And they’re still failing today.
They’re failing the people doing the work and the companies they work for.
Because those human frailties — those pesky emotions and everything that comes with them — are an indivisible part of every one of us.
And we’re much better for them. They are the very things that allow humans to make great leaps and propel a company, humanity even, forward.
Creativity, problem solving, and innovation, rely on the human brain being in an optimal state for the kind of thinking that requires. A state devoid of anxiety, fear, worry, uncomfortable emotions, etc. In other words, a state without flight or fight responses.
A beautiful state as Buddhists call it.
Humanizing work recognizes that.
We’re finally turning the tables on the damaging legacy of the industrial revolution and our management methods’ drive to turn humans into flesh-and-blood machines, robots, devoid of everything that is incorrectly assumed to stand in the way of productivity.
We’re finally — albeit kicking and screaming — realizing that asking humans to forget that they’re human when they get to work, is an excellent way to stop people and organizations of achieving what they have in them to achieve if only we get out of their way.
We’re finally realizing that supporting humans to thrive — capitalizing on all the glory in all their frailties, is what we need to get the best results.
And, let’s not forget this, we’re finally realizing that we need all hands on deck with all their talents accessible to each and everyone to solve the problems we humans have created for the planet that’s our only home. Which it will be for a long time to come. Despite what a couple of billionaire CEOs are dreaming up and of (and trying to outdo each other in the process instead of joining forces).
I’m not sure there is a person or school of thought you can point to as the source of humanizing work as a concept.
I see three major developments that have contributed to recognizing it as the way forward:
1. Recognizing that the way we were managing wasn’t bringing us the desired outcomes, or not to the extent we thought was possible (see everything above).
2. The development of other management practices such as Kanban, Lean, and Scrum (done right). And new ways of organizing companies such as Teal, Sociocracy, and Holacracy. They kick started a re-appreciation of what humans need to power the engine of creativity, innovation, and change. And they showed that when you entrust your people to walk your talk with regard to taking advantage of opportunities, quality and customer value and service, magic starts to happen.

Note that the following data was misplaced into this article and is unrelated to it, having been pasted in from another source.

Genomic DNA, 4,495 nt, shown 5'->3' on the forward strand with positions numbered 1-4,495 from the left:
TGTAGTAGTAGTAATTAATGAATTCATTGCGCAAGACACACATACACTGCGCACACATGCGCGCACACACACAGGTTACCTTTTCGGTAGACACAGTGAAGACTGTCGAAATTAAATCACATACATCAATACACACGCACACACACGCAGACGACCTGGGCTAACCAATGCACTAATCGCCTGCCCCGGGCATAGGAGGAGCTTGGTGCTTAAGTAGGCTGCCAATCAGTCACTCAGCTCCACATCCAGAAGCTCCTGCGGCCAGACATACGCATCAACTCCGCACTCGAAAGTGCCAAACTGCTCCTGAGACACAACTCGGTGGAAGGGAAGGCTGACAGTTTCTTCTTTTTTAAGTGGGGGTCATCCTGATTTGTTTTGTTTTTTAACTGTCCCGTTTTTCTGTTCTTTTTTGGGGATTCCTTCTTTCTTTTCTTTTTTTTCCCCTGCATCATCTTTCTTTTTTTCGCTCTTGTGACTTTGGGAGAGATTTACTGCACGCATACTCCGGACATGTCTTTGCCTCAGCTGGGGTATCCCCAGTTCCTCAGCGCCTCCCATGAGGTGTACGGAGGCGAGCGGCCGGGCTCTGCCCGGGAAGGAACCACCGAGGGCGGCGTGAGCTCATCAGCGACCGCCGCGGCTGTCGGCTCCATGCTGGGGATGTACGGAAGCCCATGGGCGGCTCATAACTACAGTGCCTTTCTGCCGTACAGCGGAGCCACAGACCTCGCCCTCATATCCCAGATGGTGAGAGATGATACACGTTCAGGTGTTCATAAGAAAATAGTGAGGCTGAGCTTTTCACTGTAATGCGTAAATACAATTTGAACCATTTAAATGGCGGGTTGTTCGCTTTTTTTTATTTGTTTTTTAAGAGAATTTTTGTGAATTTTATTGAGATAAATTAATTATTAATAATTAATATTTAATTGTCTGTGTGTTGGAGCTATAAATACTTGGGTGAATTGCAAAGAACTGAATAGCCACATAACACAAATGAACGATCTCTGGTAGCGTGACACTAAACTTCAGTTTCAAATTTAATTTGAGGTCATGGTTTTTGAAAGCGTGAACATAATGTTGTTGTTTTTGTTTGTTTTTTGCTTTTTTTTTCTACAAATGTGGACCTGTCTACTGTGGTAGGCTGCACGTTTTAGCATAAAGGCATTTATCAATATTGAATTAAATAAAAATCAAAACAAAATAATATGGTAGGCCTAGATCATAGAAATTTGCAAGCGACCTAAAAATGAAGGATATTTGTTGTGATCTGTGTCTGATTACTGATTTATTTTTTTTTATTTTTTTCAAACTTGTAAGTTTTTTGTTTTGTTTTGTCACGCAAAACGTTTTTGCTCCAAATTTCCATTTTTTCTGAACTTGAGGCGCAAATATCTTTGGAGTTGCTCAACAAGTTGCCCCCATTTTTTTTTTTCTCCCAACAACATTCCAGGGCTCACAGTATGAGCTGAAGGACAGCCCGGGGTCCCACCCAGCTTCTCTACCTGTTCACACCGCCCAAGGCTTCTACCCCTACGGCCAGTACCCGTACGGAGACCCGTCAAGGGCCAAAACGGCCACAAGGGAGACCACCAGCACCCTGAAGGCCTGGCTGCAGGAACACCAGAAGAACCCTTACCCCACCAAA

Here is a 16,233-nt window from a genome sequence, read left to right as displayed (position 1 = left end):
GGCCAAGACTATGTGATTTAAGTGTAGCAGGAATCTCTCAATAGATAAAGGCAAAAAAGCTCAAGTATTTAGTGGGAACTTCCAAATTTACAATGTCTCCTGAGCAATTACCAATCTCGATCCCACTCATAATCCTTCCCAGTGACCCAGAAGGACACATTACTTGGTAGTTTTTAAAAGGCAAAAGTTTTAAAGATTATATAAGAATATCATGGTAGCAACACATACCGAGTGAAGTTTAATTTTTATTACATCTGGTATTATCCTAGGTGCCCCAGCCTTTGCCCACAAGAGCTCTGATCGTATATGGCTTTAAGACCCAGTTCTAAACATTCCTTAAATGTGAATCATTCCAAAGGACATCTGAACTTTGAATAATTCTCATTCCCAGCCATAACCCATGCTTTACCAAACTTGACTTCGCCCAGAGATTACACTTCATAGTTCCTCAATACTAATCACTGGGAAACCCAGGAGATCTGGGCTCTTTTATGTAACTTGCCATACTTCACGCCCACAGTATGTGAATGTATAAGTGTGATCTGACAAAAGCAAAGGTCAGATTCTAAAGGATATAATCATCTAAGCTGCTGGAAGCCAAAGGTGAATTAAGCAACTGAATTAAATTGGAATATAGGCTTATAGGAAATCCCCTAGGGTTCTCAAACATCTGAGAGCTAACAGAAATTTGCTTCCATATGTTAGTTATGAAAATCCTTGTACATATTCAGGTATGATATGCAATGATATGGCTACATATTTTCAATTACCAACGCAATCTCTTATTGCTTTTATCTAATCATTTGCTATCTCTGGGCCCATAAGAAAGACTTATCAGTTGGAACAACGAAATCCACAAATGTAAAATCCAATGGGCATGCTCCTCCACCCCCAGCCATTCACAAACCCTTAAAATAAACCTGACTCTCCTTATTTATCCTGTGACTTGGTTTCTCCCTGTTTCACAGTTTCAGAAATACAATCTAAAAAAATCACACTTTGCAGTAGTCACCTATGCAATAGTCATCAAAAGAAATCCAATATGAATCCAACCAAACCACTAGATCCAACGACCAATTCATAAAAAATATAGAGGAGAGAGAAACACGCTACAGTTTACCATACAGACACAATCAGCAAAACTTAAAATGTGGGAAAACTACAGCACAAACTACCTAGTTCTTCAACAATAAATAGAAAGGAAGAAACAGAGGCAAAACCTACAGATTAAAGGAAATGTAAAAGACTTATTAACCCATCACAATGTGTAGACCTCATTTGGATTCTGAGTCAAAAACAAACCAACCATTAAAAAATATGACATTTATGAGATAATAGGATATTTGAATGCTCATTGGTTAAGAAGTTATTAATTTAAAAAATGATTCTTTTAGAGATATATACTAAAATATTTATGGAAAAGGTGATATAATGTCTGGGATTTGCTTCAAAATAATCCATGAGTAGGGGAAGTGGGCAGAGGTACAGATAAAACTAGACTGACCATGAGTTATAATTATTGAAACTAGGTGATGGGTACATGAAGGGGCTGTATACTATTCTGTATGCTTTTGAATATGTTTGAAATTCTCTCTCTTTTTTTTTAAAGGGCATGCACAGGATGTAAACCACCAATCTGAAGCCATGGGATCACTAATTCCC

3. Evidence from research in psychology, cognition, and neurology that a brain in fight-or-flight mode concentrates on survival and loses access to its capacity for creativity, innovation, and change. To access those, you need to make a brain feel safe and challenged enough but not too much to get into flow.
Humanizing work means what it sounds like: making work and the place where work gets done, more humane.
That doesn’t tell you much, does it?
What, exactly, does it mean to make work and the workplace more humane?
• It means recognizing and treating your people as humans first, resources second.
• It means putting your people first.
• It means believing and trusting that people want to do a good job and you get the best results if you get out of their way and trust them to get on with it.
• It means appreciating that people can only give you their best efforts when they feel safe and secure from physical, emotional, and mental threats.
• It means understanding reciprocity: that trust begets trust, that the opposite of trust is fear, and that acting out fear (of missing out, being taken for a ride) begets fear and gets you exactly what you feared in the first place.
• It means grasping that managing isn’t leading, that you manage work and lead people, and that it’s only the respect of the led that creates leaders.
• It means treating your people as unique, individual human beings, with unique, individual wants and needs, who need unique, individual support to give you the benefit of their best efforts.
• It means suiting work and the workplace to people, not the other way around.
• It means getting the point that humanizing work is your first step on the way to embracing diversity, ensuring equity, and effecting inclusion, which is your best bet for creating astonishing results.